Let’s move on and discuss how LLMs can use the object store containing your quality documents.
How LLMs Use Quality Data
In this section, we will look at two ways of using open-source LLMs and your quality documents to generate domain-specific content. These two techniques are fine-tuning and retrieval augmented generation (RAG).
Fine-Tune an Open Source Model
When we fine-tune a model, we train it a little more with custom information. This could be a good way to get a domain-specific LLM. While this option does require compute to perform the fine-tuning against your custom corpus, it is not as intensive as training a model from scratch and can be completed in a modest time frame.
If your domain includes terms not found in everyday usage, fine-tuning will improve the quality of the LLM’s responses. For example, projects that will use documents from medical research, environmental research, and anything related to the natural sciences will benefit from fine-tuning. Fine-tuning takes the highly specific vernacular found in your documents and bakes them into the parametric parameters of the model.
- Fine-tuning will require compute resources.
- Explainability is not possible.
- You will periodically need to re-fine-tune with new data as your corpus evolves.
- Hallucinations are a concern.
- The LLM has knowledge from your custom corpus via fine-tuning.
- Better time to value as compared to RAG.
While fine-tuning is a good way to teach an LLM about the language of your business, it dilutes the data since most LLMs contain billions of parameters and your data will be spread across all these parameters.
Let’s look at a technique that combines your custom data and parametric data at inference time.
Retrieval Augmented Generation (RAG)
Retrieval Augmented Generation (RAG) is a technique that starts with the question being asked - marries it with additional data, and then passes the question and data to an LLM and a vector database for content creation. With RAG, no training is needed because we educate the LLM by sending it relevant text snippets from our corpus of quality documents.
It works like this using a question-answering task: A user asks a question in your application’s user interface. Your application will take the question - specifically the words in it - and, using a vector database, search your corpus of quality documents for text snippets that are contextually relevant. These snippets, along with the original question, get sent to the LLM. This entire package - question plus snippets (context) is known as a prompt. The LLM will use this information to generate your answer. This may seem like a silly thing to do - if you already know the answer (the snippets), why bother with the LLM? Well - remember - this is happening in real-time and the goal is generated text - something you can copy and paste into your research. You need the LLM to create the text that incorporates the information from your custom corpus.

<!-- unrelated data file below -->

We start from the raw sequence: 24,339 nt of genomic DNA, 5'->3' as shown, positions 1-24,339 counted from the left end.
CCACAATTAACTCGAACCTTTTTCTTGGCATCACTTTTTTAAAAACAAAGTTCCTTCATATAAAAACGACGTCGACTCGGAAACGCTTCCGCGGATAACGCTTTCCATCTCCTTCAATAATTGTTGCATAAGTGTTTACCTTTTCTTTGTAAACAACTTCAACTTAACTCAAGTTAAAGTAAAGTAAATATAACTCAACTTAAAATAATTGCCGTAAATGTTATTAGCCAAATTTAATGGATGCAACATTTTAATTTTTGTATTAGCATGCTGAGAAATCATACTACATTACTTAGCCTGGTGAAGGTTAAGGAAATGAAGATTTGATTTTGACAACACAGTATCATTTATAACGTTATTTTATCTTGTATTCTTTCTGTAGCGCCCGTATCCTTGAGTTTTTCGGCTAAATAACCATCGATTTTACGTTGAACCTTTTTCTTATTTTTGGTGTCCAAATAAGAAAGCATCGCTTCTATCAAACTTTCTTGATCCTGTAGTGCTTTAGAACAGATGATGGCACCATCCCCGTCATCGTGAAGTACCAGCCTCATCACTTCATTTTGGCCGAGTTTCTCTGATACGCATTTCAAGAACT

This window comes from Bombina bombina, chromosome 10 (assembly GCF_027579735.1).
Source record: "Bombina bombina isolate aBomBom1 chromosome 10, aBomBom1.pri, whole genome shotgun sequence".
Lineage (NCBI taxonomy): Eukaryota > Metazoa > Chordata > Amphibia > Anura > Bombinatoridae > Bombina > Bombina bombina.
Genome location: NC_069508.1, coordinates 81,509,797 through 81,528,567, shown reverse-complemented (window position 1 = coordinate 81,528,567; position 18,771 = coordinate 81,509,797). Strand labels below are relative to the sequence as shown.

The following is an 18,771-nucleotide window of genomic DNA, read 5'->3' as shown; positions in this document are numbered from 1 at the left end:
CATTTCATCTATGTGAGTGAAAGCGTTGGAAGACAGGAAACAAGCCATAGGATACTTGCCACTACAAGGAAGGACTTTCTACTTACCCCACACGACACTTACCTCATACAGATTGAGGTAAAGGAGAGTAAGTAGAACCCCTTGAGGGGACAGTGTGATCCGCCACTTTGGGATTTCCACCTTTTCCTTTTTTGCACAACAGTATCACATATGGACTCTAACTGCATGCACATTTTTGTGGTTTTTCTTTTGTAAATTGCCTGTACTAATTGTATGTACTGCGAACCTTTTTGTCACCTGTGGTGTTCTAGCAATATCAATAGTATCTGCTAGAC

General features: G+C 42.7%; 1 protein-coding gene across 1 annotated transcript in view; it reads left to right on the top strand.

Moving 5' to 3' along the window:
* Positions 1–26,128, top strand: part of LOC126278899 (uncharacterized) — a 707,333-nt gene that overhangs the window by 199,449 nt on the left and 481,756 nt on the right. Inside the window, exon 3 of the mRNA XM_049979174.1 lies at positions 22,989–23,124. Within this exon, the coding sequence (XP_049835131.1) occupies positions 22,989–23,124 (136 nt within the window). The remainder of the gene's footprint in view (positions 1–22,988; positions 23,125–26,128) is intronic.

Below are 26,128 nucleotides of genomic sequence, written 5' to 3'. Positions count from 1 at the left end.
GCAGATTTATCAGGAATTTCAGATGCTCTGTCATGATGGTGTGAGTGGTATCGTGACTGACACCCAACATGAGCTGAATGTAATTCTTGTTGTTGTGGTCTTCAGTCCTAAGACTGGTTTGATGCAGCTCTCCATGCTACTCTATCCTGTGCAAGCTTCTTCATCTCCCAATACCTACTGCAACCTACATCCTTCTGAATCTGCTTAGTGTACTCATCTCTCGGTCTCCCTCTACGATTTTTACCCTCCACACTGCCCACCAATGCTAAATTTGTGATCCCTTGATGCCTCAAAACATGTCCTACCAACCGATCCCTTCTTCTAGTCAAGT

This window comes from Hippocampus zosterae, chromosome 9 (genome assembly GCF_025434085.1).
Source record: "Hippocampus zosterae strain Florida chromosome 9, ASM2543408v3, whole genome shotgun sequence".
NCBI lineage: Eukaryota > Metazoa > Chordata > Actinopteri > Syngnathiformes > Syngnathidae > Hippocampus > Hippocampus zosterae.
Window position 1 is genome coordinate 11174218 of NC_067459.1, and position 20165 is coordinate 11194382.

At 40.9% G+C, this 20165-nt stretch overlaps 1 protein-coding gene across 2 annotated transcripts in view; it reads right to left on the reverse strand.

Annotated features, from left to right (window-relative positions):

This is more complicated than fine-tuning. You may have heard about vector databases - they are a key component when looking for the best context for a question. Setting up vector databases can be tricky. If you need a simple interim solution, you could use a text search tool like Elastic Search. However, vector databases are better because they can learn the semantic meaning of words and pull in a context that uses different words with the same or similar meaning.
- Requires a vector database.
- Longer time to value as compared to fine-tuning. (Due to the vector database and the pre-processing needed before sending a request to the LLM.)
- The LLM has direct knowledge from your custom corpus.
- Explainability is possible.
- No fine-tuning is needed.
- Hallucinations are significantly reduced and can be controlled by examining the results from the vector database queries.
The successful implementation of generative AI is within reach of any enterprise willing to plan appropriately.
Like all things AI - generative AI starts with data. The data needed by the Large Language Models that power generative AI is the custom corpus that defines the unique knowledge within your firewalls. Don’t limit yourself to text-based documents. Training videos, recorded meetings, and recorded events in both audio and video format can be used. Building a data pipeline will not be easy, care must be taken to preserve security and licensing while at the same time ensuring quality.
Open-source models take the complexity out of designing models and since most are pretrained, they also remove the high cost of initial training. Organizations should experiment with fine-tuning to see if it improves the quality of the generated content.
Finally, retrieval augmented generation (RAG) is a powerful technique that can be used to combine the knowledge in your organization's custom corpus of documents with the parametric knowledge of an LLM. Unlike fine-tuning, the information from your corpus is not trained into the parametric parameters of the model. Rather, relevant snippets are located at inference time and passed to the model as context.
Generative AI is a new technology and new technologies require infrastructure updates. For organizations serious about generative AI, the next step is to create a system architecture that includes an AI/ML Pipeline, a Data Pipeline, a Modern Data Lake and a Vector database (if RAG is going to be utilized). In this post, I covered these technologies at a high level.
Stay tuned to this blog for a more detailed explanation of Generative AI System Architecture. If you have any questions, ping us on firstname.lastname@example.org or join the Slack community.